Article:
For all subjects, volumetric images of the macula were obtained using high-definition optical coherence tomography (Cirrus HD-OCT; Carl Zeiss Meditec, Dublin, CA). Volumes were nominally 6 mm × 6 mm and consisted of 128 B scans (512 A scans/B scan). Retinal thickness was calculated using the built-in macular analysis software (software version 5.0), which is automatically determined by measuring the difference between the inner limiting membrane (ILM) and retinal pigment epithelium (RPE) boundaries. In three subjects (JC-071, JC-160, JC-161), high-resolution spectral domain optical coherence tomography (SD-OCT) images of the macula were acquired (Bioptigen, Research Triangle Park, NC). High-density line scans (1000 A scans/B scan, 100 repeated B scans) were acquired through the foveal center. Line scans were registered and averaged to reduce speckle noise in the image as previously described.15 Volumetric images were also acquired (1000 A scans/B scan, 100 B scans/volume) to aid in aligning the line scan to the fundus image (Fig. 1). In the fourth subject (RB-1002), high-resolution SD-OCT images of the macula were obtained using another SD-OCT system (Spectralis; Heidelberg Engineering, Heidelberg, Germany). The lateral scale of all OCT data sets was corrected for interindividual differences in axial length (Zeiss IOL Master; Carl Zeiss Meditech, Dublin, CA).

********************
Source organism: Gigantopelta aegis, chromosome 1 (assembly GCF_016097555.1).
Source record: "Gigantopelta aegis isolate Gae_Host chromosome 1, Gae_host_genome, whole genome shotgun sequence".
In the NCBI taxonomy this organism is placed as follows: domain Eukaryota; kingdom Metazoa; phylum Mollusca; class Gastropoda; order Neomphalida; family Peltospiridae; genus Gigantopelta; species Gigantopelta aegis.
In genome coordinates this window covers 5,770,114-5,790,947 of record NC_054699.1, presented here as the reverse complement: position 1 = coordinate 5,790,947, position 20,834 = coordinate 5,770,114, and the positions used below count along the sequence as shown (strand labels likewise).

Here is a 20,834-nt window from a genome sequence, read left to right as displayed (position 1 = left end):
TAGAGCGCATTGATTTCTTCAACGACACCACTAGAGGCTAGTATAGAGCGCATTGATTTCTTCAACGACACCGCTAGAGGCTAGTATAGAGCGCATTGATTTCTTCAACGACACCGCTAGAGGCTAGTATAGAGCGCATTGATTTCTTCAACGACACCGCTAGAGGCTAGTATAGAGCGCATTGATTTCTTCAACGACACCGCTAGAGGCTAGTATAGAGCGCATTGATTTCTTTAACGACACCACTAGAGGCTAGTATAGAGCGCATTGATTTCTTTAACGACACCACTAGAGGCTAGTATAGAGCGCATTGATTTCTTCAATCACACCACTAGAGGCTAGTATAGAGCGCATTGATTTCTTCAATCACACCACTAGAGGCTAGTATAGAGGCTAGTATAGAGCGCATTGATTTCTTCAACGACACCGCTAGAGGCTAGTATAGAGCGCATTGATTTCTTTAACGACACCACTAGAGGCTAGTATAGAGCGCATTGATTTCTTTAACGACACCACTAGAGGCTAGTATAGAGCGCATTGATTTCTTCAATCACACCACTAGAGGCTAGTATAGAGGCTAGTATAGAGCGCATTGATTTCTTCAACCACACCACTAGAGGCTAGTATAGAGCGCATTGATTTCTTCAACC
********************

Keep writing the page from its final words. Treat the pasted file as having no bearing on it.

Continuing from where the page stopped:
Foveal pit morphology was assessed based on a previously published algorithm (MATLAB; MathWorks, Natick, MA).16,17 Longitudinal reflectivity profiles (LRPs) were obtained as previously described.18 Using the LRP analysis, we assessed the inner segment (IS) and outer segment (OS) length at the fovea. IS length was defined as the peak-to-peak distance from the external limiting membrane (ELM) to the IS/OS, while OS length was defined as the peak-to-peak distance from the IS/OS to the first peak in the RPE complex (RPE1).18 We have shown previously that these definitions result in IS and OS measurements that match those obtained from histology.18,19 For SD-OCT layer analysis, we analyzed a normative database collected at the Medical College of Wisconsin. This database has been previously published in part13,18 and consists of 167 individuals (72 male, 95 female), with an average age of 32.6 ± 15.4 years (range 7 to 60 years).